Last weekend, the Youth Initiative for Human Rights organised a two-day educational workshop for young activists and for journalists in Niš within the programme “Truth and Reconciliation in Serbia”.

For two days, a group of 13 young people from different parts of Serbia (Rekovac, Surdulica, Niš, Novi Sad, Šabac, Belgrade, Čačak) had an opportunity to learn and discuss causes and consequences, as well as different policies of remembering/forgetting the NATO intervention in the Federal Republic of Yugoslavia. 

On the first day of the workshop, historian Marijana Toma talked with the participants about mass violations of human rights and war crimes in Kosovo (1998-1999) and about the political context prior to the NATO intervention, both in Serbia and in international relations. She presented facts on the basis of court judgments and statistics of human losses during the war in Kosovo (Kosovo Memory Book), as well as Humanitarian Law Centre’s data on human losses during the NATO intervention.

yihr nis radionica

According to this list, 754 persons were killed in the NATO attacks, of whom 454 civilians and 300 soldiers. Among civilians, 207 were of Serbian and Montenegrin nationality, 219 were Albanians, 14 were Roma and 14 belonged to other ethnic groupsAs far as military casualties are concerned, 274 soldiers of the Yugoslav Army and the Police and 26 soldiers of the Kosovo Liberation Army (KLA) were killed. 

Next, the participants talked with Miloš Hrnjaz, Assistant Professor at the Faculty of Political Sciences, Belgrade University, about the legality of the 1999 NATO intervention from the perspective of international humanitarian law. Thus, they had the opportunity to learn about the legal framework of legality of the use of force, the bases of legality in this case and different considerations regarding whether the 1999 NATO intervention was really humanitarian.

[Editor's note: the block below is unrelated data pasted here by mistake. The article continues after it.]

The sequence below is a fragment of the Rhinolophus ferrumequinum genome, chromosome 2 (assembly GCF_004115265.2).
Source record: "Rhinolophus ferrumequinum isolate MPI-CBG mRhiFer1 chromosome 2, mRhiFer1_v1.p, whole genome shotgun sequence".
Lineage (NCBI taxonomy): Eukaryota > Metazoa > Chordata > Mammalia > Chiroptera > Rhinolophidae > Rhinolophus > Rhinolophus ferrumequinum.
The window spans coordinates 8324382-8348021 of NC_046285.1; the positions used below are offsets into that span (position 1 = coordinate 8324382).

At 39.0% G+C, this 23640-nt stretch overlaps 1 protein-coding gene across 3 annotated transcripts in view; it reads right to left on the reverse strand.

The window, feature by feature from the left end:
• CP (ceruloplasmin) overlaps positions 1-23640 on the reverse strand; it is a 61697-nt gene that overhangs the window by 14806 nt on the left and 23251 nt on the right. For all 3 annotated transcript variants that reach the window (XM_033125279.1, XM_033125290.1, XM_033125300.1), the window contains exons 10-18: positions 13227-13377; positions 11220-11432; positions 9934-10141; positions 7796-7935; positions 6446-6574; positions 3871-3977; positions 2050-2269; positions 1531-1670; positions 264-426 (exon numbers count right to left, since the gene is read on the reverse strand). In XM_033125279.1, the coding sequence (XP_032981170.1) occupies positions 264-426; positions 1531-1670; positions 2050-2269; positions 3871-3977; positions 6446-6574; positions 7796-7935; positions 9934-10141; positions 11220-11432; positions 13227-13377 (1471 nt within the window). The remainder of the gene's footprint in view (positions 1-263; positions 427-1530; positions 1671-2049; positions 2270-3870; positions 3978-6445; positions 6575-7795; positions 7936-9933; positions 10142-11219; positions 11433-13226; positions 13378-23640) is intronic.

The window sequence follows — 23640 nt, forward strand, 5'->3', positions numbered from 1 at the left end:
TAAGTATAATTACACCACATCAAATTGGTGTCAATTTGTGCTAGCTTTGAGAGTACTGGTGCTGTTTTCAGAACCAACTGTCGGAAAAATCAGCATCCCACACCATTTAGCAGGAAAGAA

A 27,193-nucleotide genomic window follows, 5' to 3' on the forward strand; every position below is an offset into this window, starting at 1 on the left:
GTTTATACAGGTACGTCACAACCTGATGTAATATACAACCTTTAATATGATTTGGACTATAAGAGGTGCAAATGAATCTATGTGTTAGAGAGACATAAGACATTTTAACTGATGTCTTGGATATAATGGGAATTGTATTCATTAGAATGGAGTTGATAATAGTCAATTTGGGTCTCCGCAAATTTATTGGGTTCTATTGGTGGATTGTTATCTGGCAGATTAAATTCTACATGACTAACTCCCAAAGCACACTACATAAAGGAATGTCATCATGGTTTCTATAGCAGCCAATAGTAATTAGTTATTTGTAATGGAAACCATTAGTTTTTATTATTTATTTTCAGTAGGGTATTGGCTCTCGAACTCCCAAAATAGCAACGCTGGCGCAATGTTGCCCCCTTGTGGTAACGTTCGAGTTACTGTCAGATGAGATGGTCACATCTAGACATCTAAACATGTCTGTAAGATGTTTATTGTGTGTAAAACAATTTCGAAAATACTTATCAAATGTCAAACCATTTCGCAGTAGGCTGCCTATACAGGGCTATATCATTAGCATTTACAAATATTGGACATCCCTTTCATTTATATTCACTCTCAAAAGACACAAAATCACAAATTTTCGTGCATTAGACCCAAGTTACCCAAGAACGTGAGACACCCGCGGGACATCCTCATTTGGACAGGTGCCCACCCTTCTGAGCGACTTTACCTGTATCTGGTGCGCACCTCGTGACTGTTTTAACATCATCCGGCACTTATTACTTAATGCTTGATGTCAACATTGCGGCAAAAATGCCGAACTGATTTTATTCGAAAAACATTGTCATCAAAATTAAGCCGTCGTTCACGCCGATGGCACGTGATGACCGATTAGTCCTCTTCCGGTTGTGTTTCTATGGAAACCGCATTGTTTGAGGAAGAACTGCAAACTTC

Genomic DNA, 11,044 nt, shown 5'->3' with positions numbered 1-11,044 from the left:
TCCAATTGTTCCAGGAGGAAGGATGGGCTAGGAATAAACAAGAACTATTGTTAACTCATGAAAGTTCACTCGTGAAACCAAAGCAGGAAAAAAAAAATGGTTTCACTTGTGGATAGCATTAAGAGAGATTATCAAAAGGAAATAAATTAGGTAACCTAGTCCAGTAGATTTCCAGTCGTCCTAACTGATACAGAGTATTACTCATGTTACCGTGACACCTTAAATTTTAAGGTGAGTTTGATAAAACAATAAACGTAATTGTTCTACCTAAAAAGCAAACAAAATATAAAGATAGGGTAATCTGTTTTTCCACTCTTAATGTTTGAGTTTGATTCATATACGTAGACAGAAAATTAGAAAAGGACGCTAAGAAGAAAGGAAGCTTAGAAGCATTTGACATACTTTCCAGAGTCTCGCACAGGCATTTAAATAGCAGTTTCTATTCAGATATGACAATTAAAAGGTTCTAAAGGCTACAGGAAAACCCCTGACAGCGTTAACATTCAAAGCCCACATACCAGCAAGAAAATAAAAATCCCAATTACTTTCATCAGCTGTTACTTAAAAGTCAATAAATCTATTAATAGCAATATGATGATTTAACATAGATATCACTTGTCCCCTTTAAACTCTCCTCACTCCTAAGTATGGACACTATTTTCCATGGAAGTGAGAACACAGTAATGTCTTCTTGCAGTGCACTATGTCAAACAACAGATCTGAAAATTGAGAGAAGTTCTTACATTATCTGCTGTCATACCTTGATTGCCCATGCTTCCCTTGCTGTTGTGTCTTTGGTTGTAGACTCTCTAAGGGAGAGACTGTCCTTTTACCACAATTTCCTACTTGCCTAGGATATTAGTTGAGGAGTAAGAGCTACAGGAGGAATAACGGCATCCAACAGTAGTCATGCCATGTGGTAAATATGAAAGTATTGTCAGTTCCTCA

On the second day of the workshop, the participants visited locations in Niš that were bombed on May 7 and 8, 1999 (Šumatovačka Street, the Flower Market, Intercity Bus Station) and talked with Marko Milosavljević from YIHR about memorials and remembrance culture and the status of civilian victims of war.  Let us remind you, on May 7, 1999, NATO forces threw cluster bombs on civilian targets in Niš, injuring 18 and killing 16 persons. Within a walk in memory of the victims of 1999, the participants put flowers on the monument of the civilian victims of NATO intervention in Niš. 

The next lecture on the topic of remembrance policies was delivered by Filip Ejdus, Associate Professor at the Faculty of Political Science, Belgrade University. Through the concepts of historical and collective remembrance, the regimes of truth, trauma and selected trauma, he explained that after October 5, 2000, “the regime of Milošević’s truth” about the NATO intervention was restored and such regime of truth has been less and less disputed, while the trauma in society increased. According to Professor Ejdus, after 2015, this regime of truth was quickly incorporated into an official policy of remembrance, mostly through central state commemorations on the day of the beginning of the NATO campaign.

At the end of the two-day workshop, Dr Zoran Radovanović, epidemiologist and president of the Ethical Committee of the Serbian Medical Society, held an open lecture about the myths and misconceptions relating to causal relationship between the NATO intervention and cancer incidence as a consequence of usage of depleted uranium

Besides the workshop participants, the alumni of the Youth School of Human Rights and the Niš Human Rights Committee representatives also attended this open lecture.

YIHR is organising the next workshop YIHR within the programme “Truth and Reconciliation in Serbia” in Belgrade. The topic of the workshop are paramilitary units in the wars of 1991-1999. Application and eligibility details are available here.